Platforms need to broaden the value chain
World-renowned digital experts worry that the platform economy yields a possible threat of dis-intermediation; once consumers and providers find each other and fully understand their superpowers. Are they likely to cut-out the middleman and transact directly with each other? This possible threat brings forth awareness for organisations to build authentic trust within the network. Organisations must build authentic trust to foster collaboration within the network of suppliers and customers, and everyone knows that collaborations can’t be forced. Collaboration requires an expansion of culture’s, processes, policies, products, empathy circle’s, perspective, environments and yes, an expansion of the value chain.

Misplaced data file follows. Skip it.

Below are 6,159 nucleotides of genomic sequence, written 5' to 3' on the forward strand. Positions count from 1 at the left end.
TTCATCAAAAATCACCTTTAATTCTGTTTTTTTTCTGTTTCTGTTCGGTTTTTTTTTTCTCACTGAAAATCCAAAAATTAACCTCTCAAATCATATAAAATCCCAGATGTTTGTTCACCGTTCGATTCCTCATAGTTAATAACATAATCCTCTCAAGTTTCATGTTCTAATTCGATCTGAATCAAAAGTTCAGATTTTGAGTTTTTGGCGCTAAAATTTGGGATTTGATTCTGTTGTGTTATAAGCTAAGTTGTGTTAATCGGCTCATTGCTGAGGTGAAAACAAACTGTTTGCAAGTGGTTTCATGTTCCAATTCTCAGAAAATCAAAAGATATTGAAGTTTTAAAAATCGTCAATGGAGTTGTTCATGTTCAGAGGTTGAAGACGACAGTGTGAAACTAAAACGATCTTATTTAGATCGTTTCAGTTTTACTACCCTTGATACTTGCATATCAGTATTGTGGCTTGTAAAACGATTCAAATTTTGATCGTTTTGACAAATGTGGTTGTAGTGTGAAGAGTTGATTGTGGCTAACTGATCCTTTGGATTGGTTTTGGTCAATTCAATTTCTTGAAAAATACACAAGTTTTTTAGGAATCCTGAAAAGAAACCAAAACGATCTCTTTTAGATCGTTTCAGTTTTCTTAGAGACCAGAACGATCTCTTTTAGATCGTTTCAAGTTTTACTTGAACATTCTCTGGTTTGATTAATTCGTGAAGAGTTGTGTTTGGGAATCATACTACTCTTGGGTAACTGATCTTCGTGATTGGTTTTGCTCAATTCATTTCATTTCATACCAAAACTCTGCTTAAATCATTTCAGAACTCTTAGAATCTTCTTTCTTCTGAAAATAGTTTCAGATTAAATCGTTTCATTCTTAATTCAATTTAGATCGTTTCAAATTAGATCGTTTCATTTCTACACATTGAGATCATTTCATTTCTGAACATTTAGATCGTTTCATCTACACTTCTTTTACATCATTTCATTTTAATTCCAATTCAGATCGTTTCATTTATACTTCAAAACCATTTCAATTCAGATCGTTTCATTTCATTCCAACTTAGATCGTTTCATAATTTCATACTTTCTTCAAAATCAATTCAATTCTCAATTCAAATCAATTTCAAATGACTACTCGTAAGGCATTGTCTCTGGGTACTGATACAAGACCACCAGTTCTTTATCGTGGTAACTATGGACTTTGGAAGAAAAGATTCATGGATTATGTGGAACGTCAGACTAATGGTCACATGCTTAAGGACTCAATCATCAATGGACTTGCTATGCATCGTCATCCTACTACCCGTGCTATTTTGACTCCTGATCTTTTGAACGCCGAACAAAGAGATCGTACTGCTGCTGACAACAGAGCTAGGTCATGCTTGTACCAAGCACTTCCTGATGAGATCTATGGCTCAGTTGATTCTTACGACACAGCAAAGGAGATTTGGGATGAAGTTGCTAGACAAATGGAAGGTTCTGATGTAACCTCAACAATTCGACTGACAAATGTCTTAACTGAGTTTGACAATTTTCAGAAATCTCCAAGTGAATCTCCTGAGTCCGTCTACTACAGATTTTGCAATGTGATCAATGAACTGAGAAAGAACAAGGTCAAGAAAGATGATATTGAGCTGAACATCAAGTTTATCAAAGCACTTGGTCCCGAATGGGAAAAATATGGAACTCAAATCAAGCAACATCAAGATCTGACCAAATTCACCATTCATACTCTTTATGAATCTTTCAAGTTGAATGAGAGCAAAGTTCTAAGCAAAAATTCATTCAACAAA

A trusted network effect for example; in societies with a gift economy, is an act of gift-giving, reciprocation, mutuality. These societies are tied together through ceremonious acts of offering support through goods, time, perspective, etc. and this affects every aspect of the lives of citizens. In a gift economy, altruism becomes the highest social good and fulfils the same psychological and social need for order that money and government would play in the so-called capitalist society. It, therefore, means that digital age organisations must embody a humanistic persona. That the new age digital organisation must be more ‘human’ by building products and services that improve the human experience; where human contact and impact is the indicator of success. Imagine if product success was measured by its positive influences on human behaviour. If a review was based on “how has the product affected my life?” We will then know, that we have created an inclusive value chain. A chain where everything and everyone counts.